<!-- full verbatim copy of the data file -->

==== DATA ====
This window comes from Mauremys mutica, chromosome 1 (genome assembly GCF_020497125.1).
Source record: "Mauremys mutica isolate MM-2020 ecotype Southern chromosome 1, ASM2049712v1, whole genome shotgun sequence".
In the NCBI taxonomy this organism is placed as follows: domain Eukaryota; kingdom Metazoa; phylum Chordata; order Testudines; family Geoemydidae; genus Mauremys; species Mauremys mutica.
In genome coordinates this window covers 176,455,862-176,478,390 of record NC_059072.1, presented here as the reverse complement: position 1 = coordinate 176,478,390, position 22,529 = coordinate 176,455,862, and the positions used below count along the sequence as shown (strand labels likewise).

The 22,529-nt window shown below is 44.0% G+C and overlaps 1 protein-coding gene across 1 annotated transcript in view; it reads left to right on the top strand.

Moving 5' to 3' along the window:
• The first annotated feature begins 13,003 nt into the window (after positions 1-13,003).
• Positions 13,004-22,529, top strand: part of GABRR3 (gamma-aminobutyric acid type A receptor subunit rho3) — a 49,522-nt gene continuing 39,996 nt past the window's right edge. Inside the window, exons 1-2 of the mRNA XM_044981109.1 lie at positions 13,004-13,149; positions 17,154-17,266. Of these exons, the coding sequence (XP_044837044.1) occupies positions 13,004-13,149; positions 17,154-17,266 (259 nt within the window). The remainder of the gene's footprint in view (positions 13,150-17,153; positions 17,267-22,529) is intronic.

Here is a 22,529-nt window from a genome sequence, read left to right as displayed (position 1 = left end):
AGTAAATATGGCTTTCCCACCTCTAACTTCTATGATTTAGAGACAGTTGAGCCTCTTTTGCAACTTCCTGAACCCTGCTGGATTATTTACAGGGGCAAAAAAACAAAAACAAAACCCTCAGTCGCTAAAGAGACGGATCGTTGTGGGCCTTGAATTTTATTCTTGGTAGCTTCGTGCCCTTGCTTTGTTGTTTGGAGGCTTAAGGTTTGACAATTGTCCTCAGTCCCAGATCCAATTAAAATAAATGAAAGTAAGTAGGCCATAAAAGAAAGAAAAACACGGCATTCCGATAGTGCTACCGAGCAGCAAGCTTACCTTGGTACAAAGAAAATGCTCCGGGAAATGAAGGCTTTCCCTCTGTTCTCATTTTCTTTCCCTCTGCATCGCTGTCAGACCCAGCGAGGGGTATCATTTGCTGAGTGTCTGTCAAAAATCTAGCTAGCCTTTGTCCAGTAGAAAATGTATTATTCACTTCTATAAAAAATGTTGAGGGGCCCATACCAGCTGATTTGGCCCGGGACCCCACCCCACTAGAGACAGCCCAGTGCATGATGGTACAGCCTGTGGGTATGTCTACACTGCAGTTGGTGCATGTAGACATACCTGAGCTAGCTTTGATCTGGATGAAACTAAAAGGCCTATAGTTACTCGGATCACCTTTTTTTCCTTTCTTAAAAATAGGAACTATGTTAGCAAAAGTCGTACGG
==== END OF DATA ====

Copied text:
This window comes from Mauremys mutica, chromosome 1 (genome assembly GCF_020497125.1).
Source record: "Mauremys mutica isolate MM-2020 ecotype Southern chromosome 1, ASM2049712v1, whole genome shotgun sequence".
In the NCBI taxonomy this organism is placed as follows: domain Eukaryota; kingdom Metazoa; phylum Chordata; order Testudines; family Geoemydidae; genus Mauremys; species Mauremys mutica.
In genome coordinates this window covers 176,455,862-176,478,390 of record NC_059072.1, presented here as the reverse complement: position 1 = coordinate 176,478,390, position 22,529 = coordinate 176,455,862, and the positions used below count along the sequence as shown (strand labels likewise).

The 22,529-nt window shown below is 44.0% G+C and overlaps 1 protein-coding gene across 1 annotated transcript in view; it reads left to right on the top strand.

Moving 5' to 3' along the window:
• The first annotated feature begins 13,003 nt into the window (after positions 1-13,003).
• Positions 13,004-22,529, top strand: part of GABRR3 (gamma-aminobutyric acid type A receptor subunit rho3) — a 49,522-nt gene continuing 39,996 nt past the window's right edge. Inside the window, exons 1-2 of the mRNA XM_044981109.1 lie at positions 13,004-13,149; positions 17,154-17,266. Of these exons, the coding sequence (XP_044837044.1) occupies positions 13,004-13,149; positions 17,154-17,266 (259 nt within the window). The remainder of the gene's footprint in view (positions 13,150-17,153; positions 17,267-22,529) is intronic.

Here is a 22,529-nt window from a genome sequence, read left to right as displayed (position 1 = left end):
AGTAAATATGGCTTTCCCACCTCTAACTTCTATGATTTAGAGACAGTTGAGCCTCTTTTGCAACTTCCTGAACCCTGCTGGATTATTTACAGGGGCAAAAAAACAAAAACAAAACCCTCAGTCGCTAAAGAGACGGATCGTTGTGGGCCTTGAATTTTATTCTTGGTAGCTTCGTGCCCTTGCTTTGTTGTTTGGAGGCTTAAGGTTTGACAATTGTCCTCAGTCCCAGATCCAATTAAAATAAATGAAAGTAAGTAGGCCATAAAAGAAAGAAAAACACGGCATTCCGATAGTGCTACCGAGCAGCAAGCTTACCTTGGTACAAAGAAAATGCTCCGGGAAATGAAGGCTTTCCCTCTGTTCTCATTTTCTTTCCCTCTGCATCGCTGTCAGACCCAGCGAGGGGTATCATTTGCTGAGTGTCTGTCAAAAATCTAGCTAGCCTTTGTCCAGTAGAAAATGTATTATTCACTTCTATAAAAAATGTTGAGGGGCCCATACCAGCTGATTTGGCCCGGGACCCCACCCCACTAGAGACAGCCCAGTGCATGATGGTACAGCCTGTGGGTATGTCTACACTGCAGTTGGTGCATGTAGACATACCTGAGCTAGCTTTGATCTGGATGAAACTAAAAGGCCTATAGTTACTCGGATCACCTTTTTTTCCTTTCTTAAAAATAGGAACTATGTTAGCAAAAGTCGTACGG